The leaders of the world’s eight richest nations have a lot on their plate as they head for L’Aquila. With the world still gripped by recession, kickstarting the global economy and saving jobs must be their priority. Top of the list will be limiting trade protectionism, which may appeal to some but which would hinder recovery. Food security is critical after record price rises in the past year; and among other issues, the environment, and how to marry cutting emissions while still sparking growth.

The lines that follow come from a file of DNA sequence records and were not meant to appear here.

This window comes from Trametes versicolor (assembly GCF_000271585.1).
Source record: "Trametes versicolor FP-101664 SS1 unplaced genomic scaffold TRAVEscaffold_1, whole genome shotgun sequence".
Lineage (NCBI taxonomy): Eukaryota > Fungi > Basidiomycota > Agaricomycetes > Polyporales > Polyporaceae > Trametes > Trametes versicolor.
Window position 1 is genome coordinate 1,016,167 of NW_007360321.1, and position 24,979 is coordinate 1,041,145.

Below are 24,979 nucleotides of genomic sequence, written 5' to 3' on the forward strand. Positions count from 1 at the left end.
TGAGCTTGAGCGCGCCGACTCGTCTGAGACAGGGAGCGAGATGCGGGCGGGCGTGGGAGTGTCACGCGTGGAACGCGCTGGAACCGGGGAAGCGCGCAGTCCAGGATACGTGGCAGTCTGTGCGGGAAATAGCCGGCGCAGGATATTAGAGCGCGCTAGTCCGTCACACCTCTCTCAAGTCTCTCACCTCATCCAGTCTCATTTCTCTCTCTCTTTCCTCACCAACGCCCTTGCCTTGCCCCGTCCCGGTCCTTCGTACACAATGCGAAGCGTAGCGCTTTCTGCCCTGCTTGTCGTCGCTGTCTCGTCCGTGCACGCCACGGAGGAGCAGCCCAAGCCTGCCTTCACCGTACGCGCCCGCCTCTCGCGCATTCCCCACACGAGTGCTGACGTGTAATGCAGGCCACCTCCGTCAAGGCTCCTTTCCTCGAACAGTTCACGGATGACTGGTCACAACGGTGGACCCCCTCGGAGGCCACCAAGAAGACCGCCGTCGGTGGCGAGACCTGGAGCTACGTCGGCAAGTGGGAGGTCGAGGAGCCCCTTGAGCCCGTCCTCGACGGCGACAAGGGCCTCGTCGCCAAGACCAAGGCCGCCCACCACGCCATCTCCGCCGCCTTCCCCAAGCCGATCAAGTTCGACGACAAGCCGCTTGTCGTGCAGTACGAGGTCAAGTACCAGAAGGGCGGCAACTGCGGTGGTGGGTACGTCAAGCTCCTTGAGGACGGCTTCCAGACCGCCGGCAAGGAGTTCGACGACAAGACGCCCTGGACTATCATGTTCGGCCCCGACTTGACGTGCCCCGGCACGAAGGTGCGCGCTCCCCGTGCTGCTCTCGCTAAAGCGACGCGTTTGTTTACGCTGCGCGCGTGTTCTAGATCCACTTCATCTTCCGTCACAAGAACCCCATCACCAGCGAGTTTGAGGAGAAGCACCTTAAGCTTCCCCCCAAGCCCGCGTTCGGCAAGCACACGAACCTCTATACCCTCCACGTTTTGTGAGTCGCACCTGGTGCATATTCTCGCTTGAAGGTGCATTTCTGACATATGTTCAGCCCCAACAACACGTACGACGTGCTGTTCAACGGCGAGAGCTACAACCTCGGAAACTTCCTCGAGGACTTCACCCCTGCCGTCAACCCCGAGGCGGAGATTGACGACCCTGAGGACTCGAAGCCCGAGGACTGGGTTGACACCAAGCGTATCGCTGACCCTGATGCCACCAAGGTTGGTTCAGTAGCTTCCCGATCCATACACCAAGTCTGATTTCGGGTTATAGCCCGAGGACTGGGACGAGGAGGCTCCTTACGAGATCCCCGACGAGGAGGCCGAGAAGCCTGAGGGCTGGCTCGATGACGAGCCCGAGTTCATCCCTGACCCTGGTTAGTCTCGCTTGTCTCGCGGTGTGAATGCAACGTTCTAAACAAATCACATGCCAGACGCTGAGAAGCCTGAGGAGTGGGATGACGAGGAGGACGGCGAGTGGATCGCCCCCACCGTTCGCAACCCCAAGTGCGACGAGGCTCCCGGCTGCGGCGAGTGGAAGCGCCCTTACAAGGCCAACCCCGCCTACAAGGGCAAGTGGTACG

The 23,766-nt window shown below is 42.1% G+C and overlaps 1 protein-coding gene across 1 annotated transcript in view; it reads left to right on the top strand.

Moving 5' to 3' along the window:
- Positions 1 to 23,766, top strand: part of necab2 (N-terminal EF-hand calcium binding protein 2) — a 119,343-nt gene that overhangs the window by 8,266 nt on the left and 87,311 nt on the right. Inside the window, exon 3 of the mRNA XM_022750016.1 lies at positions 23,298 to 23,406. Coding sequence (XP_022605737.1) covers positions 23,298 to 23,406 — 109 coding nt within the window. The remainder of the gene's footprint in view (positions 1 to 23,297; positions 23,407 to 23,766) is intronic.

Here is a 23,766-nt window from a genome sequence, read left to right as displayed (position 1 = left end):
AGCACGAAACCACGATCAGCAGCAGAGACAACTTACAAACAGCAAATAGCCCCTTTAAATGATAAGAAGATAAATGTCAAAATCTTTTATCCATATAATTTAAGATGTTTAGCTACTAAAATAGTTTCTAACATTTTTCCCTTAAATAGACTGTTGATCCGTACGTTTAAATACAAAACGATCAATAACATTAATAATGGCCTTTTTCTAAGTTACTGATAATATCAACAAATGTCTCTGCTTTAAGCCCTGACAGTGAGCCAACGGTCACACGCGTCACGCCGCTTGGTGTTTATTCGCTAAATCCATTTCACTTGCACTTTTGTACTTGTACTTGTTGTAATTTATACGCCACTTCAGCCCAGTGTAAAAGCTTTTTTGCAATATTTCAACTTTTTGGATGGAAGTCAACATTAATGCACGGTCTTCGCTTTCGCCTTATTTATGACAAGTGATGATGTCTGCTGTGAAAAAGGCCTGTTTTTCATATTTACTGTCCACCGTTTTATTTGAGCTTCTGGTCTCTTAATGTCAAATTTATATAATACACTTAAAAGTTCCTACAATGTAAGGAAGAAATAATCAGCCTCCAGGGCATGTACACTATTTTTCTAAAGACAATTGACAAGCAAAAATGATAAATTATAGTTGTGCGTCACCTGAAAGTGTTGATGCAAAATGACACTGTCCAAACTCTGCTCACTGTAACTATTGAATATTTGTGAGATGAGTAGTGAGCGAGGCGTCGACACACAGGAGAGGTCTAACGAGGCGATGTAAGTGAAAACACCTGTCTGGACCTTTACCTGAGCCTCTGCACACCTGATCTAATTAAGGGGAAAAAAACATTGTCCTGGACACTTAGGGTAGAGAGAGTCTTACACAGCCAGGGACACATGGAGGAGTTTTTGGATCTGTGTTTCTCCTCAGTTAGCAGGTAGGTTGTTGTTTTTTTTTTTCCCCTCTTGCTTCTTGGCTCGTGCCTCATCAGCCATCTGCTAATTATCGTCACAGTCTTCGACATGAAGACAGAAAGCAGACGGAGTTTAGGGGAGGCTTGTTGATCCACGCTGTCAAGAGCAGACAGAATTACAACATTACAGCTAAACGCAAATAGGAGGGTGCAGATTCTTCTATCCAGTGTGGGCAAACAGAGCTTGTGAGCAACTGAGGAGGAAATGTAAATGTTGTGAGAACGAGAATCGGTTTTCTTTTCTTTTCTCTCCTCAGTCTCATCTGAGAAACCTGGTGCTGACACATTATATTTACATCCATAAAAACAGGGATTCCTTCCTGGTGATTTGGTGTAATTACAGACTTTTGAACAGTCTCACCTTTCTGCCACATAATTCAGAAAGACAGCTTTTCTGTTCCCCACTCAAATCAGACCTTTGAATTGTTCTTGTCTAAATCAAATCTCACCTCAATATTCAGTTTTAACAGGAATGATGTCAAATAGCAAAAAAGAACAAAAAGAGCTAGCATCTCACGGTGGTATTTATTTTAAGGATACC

The G8 will naturally be dominated by the recession, and may produce a statement on signs of a gentle recovery. Host Silvio Berlusconi, for one, is eager to send out an optimistic message. A possible breakthrough may come in trade. A draft communique suggests the hope of signing off the stalled Doha trade talks by next year. Doha was launched eight years ago, but negotiations have stumbled over cutting tarrifs and subsidies. There could also be something on the menu in the area of food security. With nine African leaders attending the summit there could be a pledge to stabilise prices and markets to avoid the recent speculation which left much of the world’s poorest people going hungry. Then there’s the environment. Ahead of December’s UN climate change conference in Copenhagen, the G8 may strengthen a rather vague ‘vision’ of halving carbon emissions by 2050.